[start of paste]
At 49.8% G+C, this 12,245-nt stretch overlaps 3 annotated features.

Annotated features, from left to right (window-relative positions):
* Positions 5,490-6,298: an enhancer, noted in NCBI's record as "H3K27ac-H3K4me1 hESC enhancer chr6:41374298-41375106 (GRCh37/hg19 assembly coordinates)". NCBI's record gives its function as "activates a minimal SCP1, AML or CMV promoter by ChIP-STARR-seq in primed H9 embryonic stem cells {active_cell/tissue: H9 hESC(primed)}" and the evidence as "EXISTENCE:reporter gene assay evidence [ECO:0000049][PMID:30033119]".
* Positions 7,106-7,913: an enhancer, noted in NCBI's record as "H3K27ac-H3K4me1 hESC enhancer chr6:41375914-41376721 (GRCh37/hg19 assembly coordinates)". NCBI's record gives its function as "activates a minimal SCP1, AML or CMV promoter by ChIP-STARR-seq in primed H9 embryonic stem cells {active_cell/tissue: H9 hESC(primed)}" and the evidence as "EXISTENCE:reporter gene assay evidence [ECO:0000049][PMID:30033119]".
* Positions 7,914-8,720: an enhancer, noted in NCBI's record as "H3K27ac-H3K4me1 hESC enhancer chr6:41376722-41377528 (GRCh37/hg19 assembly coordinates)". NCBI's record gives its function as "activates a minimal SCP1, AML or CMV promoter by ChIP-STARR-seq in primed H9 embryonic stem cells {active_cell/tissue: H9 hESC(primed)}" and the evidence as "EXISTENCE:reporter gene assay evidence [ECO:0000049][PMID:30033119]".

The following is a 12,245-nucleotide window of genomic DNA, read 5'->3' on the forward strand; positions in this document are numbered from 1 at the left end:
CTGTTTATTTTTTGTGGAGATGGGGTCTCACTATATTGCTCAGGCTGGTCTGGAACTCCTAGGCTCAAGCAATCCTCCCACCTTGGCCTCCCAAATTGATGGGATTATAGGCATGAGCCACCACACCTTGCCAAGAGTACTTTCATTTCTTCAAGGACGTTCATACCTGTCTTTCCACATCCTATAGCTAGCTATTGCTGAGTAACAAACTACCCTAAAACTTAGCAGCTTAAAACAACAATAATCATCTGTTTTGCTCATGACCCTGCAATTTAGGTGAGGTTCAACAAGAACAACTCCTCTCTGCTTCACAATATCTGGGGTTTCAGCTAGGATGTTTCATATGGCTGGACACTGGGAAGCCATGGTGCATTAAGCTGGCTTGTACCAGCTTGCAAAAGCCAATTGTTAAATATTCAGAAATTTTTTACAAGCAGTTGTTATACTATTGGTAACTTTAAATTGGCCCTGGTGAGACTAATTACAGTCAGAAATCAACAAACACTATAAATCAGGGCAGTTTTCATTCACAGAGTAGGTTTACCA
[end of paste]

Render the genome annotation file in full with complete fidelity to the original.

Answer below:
At 49.8% G+C, this 12,245-nt stretch overlaps 3 annotated features.

Annotated features, from left to right (window-relative positions):
* Positions 5,490-6,298: an enhancer, noted in NCBI's record as "H3K27ac-H3K4me1 hESC enhancer chr6:41374298-41375106 (GRCh37/hg19 assembly coordinates)". NCBI's record gives its function as "activates a minimal SCP1, AML or CMV promoter by ChIP-STARR-seq in primed H9 embryonic stem cells {active_cell/tissue: H9 hESC(primed)}" and the evidence as "EXISTENCE:reporter gene assay evidence [ECO:0000049][PMID:30033119]".
* Positions 7,106-7,913: an enhancer, noted in NCBI's record as "H3K27ac-H3K4me1 hESC enhancer chr6:41375914-41376721 (GRCh37/hg19 assembly coordinates)". NCBI's record gives its function as "activates a minimal SCP1, AML or CMV promoter by ChIP-STARR-seq in primed H9 embryonic stem cells {active_cell/tissue: H9 hESC(primed)}" and the evidence as "EXISTENCE:reporter gene assay evidence [ECO:0000049][PMID:30033119]".
* Positions 7,914-8,720: an enhancer, noted in NCBI's record as "H3K27ac-H3K4me1 hESC enhancer chr6:41376722-41377528 (GRCh37/hg19 assembly coordinates)". NCBI's record gives its function as "activates a minimal SCP1, AML or CMV promoter by ChIP-STARR-seq in primed H9 embryonic stem cells {active_cell/tissue: H9 hESC(primed)}" and the evidence as "EXISTENCE:reporter gene assay evidence [ECO:0000049][PMID:30033119]".

The following is a 12,245-nucleotide window of genomic DNA, read 5'->3' on the forward strand; positions in this document are numbered from 1 at the left end:
CTGTTTATTTTTTGTGGAGATGGGGTCTCACTATATTGCTCAGGCTGGTCTGGAACTCCTAGGCTCAAGCAATCCTCCCACCTTGGCCTCCCAAATTGATGGGATTATAGGCATGAGCCACCACACCTTGCCAAGAGTACTTTCATTTCTTCAAGGACGTTCATACCTGTCTTTCCACATCCTATAGCTAGCTATTGCTGAGTAACAAACTACCCTAAAACTTAGCAGCTTAAAACAACAATAATCATCTGTTTTGCTCATGACCCTGCAATTTAGGTGAGGTTCAACAAGAACAACTCCTCTCTGCTTCACAATATCTGGGGTTTCAGCTAGGATGTTTCATATGGCTGGACACTGGGAAGCCATGGTGCATTAAGCTGGCTTGTACCAGCTTGCAAAAGCCAATTGTTAAATATTCAGAAATTTTTTACAAGCAGTTGTTATACTATTGGTAACTTTAAATTGGCCCTGGTGAGACTAATTACAGTCAGAAATCAACAAACACTATAAATCAGGGCAGTTTTCATTCACAGAGTAGGTTTACCA